Buttery and delicious, edamame beans are an easy-to-grow crop for a home vegetable garden. Also known as soybeans, the compact plants of edamame produce a generous harvest of bright green pods filled with two to three nutritious beans. Bags of frozen edamame are available in supermarkets, but the flavor of fresh picked homegrown edamame just can’t be beat. Keep reading to learn more about growing edamame.
Why should you consider growing edamame?
Edamame (Glycine max) is the name given to the young pods of the soybean plant. They’re also called green soybeans. The pods are inedible, but the beans within have a creamy texture and pea-like flavor. Edamame is a legume and related to lima beans, peas, and snap beans.
There are a lot of reasons for growing edamame in your garden. For me, the biggest one is ease of cultivation. This is a very low-maintenance crop and has growing needs similar to those of bush beans. You can direct seed, no need to fuss with indoor seed starting, and the productive plants yield a heavy crop of fuzzy pods. Inside each of those pods are 2 to 3 protein-packed beans.
Plant edamame in late spring in a garden bed that offers full sun, at least 6 hours of direct light each day. The plants grow fine in soils with average fertility and I like to enrich the soil with an inch of compost before planting. If your soil is poor I’d also recommend adding a slow release organic vegetable fertilizer to the bed when you plant. Avoid high nitrogen fertilizers which promote lush leafy growth, but can impact pod production.
Another step is to treat the seeds with a natural soybean inoculant to promote healthy plant growth, dense root formation, and higher yields. I often use bacteria inoculants when planting legumes like peas, beans, and soybeans. Be sure to buy a soybean-specific inoculant and follow the directions on the package.
Soybeans can be planted in containers, elevated planters, or growing systems like Vegepods if garden space is limited. I plant my edamame crop in my raised vegetable beds, usually growing a 4 by 8 foot patch. This produces enough edamame beans for a handful of meals as well as several bags to freeze for winter.
Growing edamame from seed
It’s easy to grow edamame from seed. Like bush beans, this is a frost tender vegetable and can’t be planted until the risk of frost has passed in spring and the soil has warmed to at least 65 F (18 C). Planting in cold wet soil can cause soybean seeds to rot so don’t try to rush edamame into the garden. In short season regions, you can give Mother Nature a helping hand by pre-warming the soil before planting. Lay a sheet of black or clear plastic on top of the bed leaving it in place for 7 to 10 days. Remove when you’re ready to sow the seeds.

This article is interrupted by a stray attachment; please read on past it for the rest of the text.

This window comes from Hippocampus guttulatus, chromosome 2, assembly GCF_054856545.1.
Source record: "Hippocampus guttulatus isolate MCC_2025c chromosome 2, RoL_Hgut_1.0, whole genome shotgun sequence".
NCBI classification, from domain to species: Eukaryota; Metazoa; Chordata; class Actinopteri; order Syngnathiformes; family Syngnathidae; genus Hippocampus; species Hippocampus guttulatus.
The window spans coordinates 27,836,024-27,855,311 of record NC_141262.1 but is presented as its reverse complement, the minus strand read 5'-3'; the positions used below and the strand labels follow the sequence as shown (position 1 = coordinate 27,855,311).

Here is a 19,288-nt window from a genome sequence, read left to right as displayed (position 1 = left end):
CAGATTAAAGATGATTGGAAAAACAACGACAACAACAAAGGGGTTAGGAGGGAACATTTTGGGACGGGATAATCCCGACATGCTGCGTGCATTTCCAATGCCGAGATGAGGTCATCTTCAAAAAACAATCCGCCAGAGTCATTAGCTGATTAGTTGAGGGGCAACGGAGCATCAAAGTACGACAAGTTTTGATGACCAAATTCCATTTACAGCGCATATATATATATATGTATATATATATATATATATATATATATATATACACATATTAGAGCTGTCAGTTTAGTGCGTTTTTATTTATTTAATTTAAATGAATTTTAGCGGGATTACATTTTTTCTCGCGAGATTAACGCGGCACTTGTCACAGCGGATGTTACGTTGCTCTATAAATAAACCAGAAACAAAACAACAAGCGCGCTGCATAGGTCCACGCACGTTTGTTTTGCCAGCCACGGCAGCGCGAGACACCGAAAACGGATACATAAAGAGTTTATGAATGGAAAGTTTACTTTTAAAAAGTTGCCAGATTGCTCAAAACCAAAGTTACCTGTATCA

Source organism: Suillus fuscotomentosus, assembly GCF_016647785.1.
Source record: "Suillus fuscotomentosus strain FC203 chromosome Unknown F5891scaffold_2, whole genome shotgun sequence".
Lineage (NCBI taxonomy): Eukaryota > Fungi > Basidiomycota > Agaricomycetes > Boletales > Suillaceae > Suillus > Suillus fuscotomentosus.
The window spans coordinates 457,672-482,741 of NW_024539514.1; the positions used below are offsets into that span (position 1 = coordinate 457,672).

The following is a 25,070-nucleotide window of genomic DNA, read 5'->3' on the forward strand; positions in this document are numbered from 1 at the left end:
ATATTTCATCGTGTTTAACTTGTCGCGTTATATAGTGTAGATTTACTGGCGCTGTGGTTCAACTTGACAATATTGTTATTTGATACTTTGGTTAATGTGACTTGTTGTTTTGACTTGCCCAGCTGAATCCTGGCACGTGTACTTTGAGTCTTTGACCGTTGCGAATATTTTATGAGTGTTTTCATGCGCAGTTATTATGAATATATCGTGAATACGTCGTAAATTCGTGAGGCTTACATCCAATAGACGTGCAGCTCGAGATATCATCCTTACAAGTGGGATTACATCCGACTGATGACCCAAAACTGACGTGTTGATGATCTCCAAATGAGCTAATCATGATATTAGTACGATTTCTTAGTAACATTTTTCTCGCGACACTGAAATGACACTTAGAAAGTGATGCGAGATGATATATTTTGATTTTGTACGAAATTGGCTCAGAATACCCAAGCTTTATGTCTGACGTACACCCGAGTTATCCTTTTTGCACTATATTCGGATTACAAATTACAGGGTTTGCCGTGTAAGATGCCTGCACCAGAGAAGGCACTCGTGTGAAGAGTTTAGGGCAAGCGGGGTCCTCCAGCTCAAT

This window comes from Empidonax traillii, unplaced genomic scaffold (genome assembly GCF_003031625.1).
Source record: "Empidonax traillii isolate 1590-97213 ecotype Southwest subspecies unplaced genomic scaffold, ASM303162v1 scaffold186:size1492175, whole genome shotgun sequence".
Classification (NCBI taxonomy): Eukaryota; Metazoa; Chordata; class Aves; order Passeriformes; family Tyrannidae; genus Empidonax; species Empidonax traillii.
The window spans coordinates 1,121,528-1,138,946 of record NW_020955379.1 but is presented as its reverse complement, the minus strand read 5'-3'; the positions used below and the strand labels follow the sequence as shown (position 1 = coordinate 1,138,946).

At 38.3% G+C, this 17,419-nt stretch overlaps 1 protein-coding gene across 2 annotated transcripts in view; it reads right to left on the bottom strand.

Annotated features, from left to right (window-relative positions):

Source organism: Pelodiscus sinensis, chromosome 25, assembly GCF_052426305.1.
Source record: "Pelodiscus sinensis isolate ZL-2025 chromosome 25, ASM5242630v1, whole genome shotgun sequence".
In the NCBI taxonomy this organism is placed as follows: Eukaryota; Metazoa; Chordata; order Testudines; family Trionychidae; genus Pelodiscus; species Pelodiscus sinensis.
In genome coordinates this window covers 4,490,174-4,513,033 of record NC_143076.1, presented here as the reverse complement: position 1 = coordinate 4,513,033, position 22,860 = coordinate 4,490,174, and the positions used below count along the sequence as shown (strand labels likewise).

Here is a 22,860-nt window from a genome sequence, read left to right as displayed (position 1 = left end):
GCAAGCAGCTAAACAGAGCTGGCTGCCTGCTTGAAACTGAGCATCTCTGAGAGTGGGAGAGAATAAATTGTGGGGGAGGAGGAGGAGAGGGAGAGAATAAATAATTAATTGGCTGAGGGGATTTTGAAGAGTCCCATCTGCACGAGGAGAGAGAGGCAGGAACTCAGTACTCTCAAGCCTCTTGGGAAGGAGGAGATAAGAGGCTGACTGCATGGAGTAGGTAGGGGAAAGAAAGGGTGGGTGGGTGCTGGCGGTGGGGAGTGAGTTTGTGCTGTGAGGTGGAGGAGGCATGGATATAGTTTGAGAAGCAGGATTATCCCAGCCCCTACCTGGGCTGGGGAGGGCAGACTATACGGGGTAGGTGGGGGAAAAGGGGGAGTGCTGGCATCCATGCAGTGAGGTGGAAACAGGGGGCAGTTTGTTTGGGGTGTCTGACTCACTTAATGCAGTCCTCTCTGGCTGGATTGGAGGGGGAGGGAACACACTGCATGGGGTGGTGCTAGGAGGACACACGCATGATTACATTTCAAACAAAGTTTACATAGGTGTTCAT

When the growing conditions are right, sow seeds by planting them 1 to 1 1/2 inches deep and 2 to 3 inches apart. If there is a danger of frost after planting, cover the bed with a lightweight row cover. Thin the seedlings to 4 to 6 inches apart once they’re growing well. Space rows 18 to 24 inches apart. For an extended harvest, plant a second crop 3 to 4 weeks later.
Caring for edamame plants
As noted above, edamame plants are a low-maintenance crop. I pay attention to soil moisture and water deeply each week if there has been no rain. Drought-stressed plants yield fewer pods, so providing regular irrigation is essential to a generous harvest. You may wish to mulch the plants with straw or shredded leaves to help the soil retain moisture. I also fertilize edamame plants 6 to 8 weeks from seeding, giving them a dose of a liquid organic fish or kelp fertilizer.
Soybean plants are relatively compact and grow 18 to 30 inches tall, depending on the variety. They form strong, bushy plants and don’t typically require staking. Their dense foliage is also handy for shading the soil and reducing weed growth. If you do spot weeds, pull them as they appear so they don’t complete with your edamame plants for light, water, and nutrients.
When to harvest edamame
It’s time to start harvesting edamame when the pods are 2 to 3 inches long, plump, and bright green in color. If they’ve started to turn yellow, you’ve waited too long. I harvest ripe pods every day or two over a period of 2 to 3 weeks. Don’t pull or tug the pods from the plants. Carefully snap them off with your fingers or use garden snips.